"When we designed our first electric SUV, we knew styling would be key to getting petrol-heads excited about going electric," shares lead designer Sandra W. of EV startup Volta Motors. "We added creases and angles you'd expect on a sports car to give it an athletic stance."
Luxury brands like Audi are also injecting their EV models with eye-catching details. "Lighting design is so important for giving EVs their signature look," explains Audi lighting engineer Thomas F. "We use animated turn signals, digital LED matrices and 3D light sculptures to make our EVs unmistakable at night."
Beyond aesthetics, slippery shapes like coupe-like rooflines improve EV driving range by reducing aerodynamic drag. "Sculpting the body with aerodynamic performance in mind ultimately results in a shape drivers find appealing," notes wind tunnel engineer Rachel Y. of Tesla.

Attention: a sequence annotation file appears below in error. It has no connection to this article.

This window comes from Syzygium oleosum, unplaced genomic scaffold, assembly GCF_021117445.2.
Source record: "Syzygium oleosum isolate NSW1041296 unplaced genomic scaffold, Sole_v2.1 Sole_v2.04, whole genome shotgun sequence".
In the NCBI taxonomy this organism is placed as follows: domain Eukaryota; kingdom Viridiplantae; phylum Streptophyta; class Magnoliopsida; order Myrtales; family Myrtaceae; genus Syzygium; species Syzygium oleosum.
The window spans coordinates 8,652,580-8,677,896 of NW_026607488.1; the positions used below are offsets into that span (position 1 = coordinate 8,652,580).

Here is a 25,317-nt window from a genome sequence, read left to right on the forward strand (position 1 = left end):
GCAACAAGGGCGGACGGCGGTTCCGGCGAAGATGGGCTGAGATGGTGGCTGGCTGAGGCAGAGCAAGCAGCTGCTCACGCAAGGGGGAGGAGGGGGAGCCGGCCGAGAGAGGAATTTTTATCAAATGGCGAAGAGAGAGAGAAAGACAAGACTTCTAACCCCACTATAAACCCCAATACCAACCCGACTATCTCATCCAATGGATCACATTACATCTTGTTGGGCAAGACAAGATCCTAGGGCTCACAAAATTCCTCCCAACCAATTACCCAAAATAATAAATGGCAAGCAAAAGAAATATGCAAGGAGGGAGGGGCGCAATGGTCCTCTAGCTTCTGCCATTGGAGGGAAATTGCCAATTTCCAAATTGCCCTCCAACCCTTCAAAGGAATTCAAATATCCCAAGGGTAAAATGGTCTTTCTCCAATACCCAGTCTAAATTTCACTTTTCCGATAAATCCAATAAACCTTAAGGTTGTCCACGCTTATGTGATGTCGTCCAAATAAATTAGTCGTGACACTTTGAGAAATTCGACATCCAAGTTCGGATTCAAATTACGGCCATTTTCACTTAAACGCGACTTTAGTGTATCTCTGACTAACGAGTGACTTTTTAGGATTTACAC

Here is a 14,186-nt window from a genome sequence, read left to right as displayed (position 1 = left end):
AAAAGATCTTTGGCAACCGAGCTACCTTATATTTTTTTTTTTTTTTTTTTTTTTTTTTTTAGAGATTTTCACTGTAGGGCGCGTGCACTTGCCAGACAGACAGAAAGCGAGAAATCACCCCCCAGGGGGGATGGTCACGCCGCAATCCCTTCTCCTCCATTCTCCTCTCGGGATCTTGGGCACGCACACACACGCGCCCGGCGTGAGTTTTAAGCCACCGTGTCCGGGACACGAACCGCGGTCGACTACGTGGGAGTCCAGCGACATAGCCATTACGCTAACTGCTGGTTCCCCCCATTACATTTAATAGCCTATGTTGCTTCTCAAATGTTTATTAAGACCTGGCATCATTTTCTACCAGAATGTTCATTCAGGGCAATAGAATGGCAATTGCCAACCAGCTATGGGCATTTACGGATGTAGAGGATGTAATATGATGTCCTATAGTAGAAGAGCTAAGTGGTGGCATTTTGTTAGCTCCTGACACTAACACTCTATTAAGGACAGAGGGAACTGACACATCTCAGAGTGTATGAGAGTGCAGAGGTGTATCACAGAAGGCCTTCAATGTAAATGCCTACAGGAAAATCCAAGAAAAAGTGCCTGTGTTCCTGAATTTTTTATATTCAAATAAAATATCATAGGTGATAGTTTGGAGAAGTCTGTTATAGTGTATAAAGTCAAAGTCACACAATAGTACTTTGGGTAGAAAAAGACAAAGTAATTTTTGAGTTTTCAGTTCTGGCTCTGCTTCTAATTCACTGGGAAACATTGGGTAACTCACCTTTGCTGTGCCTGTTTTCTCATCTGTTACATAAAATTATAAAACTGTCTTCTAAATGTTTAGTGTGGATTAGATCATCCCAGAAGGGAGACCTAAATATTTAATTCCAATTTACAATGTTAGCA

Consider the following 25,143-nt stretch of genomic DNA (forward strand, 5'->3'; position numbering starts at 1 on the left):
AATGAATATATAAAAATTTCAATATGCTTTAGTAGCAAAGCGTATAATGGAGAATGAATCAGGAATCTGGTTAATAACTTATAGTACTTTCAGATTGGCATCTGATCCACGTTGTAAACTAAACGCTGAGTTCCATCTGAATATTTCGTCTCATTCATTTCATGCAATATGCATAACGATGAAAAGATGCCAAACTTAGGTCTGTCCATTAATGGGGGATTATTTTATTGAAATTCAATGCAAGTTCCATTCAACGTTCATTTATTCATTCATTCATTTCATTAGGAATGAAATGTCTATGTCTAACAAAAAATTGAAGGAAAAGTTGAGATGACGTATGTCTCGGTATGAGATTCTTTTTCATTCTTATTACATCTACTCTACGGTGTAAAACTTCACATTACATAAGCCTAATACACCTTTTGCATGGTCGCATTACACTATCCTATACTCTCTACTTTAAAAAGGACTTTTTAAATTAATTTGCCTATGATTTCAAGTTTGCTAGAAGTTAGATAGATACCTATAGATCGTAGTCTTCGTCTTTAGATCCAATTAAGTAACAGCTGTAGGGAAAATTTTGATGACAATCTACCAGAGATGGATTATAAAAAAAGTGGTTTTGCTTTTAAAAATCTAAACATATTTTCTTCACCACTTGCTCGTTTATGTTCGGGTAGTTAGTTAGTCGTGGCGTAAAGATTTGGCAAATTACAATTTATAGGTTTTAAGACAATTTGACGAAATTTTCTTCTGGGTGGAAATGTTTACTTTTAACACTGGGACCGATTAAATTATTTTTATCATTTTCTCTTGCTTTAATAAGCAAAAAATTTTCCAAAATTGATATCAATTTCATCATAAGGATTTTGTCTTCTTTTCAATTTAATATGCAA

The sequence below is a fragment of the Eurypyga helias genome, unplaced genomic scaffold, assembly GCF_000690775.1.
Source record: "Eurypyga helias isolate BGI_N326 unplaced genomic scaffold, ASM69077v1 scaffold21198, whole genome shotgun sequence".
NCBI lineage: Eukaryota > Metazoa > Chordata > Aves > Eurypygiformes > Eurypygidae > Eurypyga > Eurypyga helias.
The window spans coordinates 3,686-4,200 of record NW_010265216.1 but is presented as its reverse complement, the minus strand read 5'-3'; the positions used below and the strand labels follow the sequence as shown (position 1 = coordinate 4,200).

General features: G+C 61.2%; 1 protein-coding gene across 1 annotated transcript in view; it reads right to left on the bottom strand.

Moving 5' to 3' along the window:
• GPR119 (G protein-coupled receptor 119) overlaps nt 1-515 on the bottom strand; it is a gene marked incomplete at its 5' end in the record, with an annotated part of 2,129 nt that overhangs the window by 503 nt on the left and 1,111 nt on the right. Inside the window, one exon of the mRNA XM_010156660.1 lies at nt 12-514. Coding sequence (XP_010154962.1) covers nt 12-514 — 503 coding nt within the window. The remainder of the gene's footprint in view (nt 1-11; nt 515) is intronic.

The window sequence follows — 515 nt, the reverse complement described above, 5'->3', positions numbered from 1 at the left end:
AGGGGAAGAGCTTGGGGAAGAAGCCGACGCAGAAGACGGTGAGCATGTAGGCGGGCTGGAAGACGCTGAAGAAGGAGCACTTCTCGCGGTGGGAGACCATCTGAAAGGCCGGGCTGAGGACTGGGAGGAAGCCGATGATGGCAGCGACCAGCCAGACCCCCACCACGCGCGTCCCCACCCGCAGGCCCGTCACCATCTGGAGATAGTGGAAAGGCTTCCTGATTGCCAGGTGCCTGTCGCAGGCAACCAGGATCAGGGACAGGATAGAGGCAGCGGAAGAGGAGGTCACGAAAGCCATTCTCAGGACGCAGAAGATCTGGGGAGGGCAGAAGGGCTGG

For eco-conscious consumers, styling also provides a visual indicator that a vehicle is electric. "I wanted everyone to know I'm driving electric when they see my car," says EV owner Ryan W. "The flowing lines and concealed charging port definitely give away that it's not just another sedan."
While early EV models hid batteries in boxy frames, new designs highlight their electrified power source. "We put the pouch battery design right on display under lighted glass," explains concept car creator Jayden L. of Levitron. "The styling draws attention to the technology powering the vehicle."
Mainstream brands like Hyundai aim to make electric cars cool to help drivers get over range anxiety. "Fun, forward-looking design elements like illuminated grille replacements and ambient interior lighting schemes get people excited about EVs," says marketing VP Michelle G.